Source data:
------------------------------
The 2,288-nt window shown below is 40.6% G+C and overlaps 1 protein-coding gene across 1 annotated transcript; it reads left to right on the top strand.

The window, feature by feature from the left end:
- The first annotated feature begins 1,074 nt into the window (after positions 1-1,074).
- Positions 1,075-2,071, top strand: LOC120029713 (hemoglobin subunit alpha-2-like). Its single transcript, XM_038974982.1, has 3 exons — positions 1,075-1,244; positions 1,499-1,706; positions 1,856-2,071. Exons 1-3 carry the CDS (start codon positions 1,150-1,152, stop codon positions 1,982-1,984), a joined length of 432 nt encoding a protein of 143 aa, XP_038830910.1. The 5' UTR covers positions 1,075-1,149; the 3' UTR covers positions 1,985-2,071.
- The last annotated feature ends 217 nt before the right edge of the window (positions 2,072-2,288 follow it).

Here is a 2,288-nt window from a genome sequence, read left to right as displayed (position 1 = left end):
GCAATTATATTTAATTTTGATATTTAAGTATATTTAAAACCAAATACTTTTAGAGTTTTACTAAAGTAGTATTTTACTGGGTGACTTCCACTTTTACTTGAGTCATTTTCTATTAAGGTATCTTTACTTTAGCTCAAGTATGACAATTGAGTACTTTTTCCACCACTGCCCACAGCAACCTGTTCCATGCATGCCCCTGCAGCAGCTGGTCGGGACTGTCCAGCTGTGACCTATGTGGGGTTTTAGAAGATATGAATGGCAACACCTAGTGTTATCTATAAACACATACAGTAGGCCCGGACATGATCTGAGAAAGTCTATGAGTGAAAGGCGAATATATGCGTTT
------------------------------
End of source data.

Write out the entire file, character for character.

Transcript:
The 2,288-nt window shown below is 40.6% G+C and overlaps 1 protein-coding gene across 1 annotated transcript; it reads left to right on the top strand.

The window, feature by feature from the left end:
- The first annotated feature begins 1,074 nt into the window (after positions 1-1,074).
- Positions 1,075-2,071, top strand: LOC120029713 (hemoglobin subunit alpha-2-like). Its single transcript, XM_038974982.1, has 3 exons — positions 1,075-1,244; positions 1,499-1,706; positions 1,856-2,071. Exons 1-3 carry the CDS (start codon positions 1,150-1,152, stop codon positions 1,982-1,984), a joined length of 432 nt encoding a protein of 143 aa, XP_038830910.1. The 5' UTR covers positions 1,075-1,149; the 3' UTR covers positions 1,985-2,071.
- The last annotated feature ends 217 nt before the right edge of the window (positions 2,072-2,288 follow it).

Here is a 2,288-nt window from a genome sequence, read left to right as displayed (position 1 = left end):
GCAATTATATTTAATTTTGATATTTAAGTATATTTAAAACCAAATACTTTTAGAGTTTTACTAAAGTAGTATTTTACTGGGTGACTTCCACTTTTACTTGAGTCATTTTCTATTAAGGTATCTTTACTTTAGCTCAAGTATGACAATTGAGTACTTTTTCCACCACTGCCCACAGCAACCTGTTCCATGCATGCCCCTGCAGCAGCTGGTCGGGACTGTCCAGCTGTGACCTATGTGGGGTTTTAGAAGATATGAATGGCAACACCTAGTGTTATCTATAAACACATACAGTAGGCCCGGACATGATCTGAGAAAGTCTATGAGTGAAAGGCGAATATATGCGTTT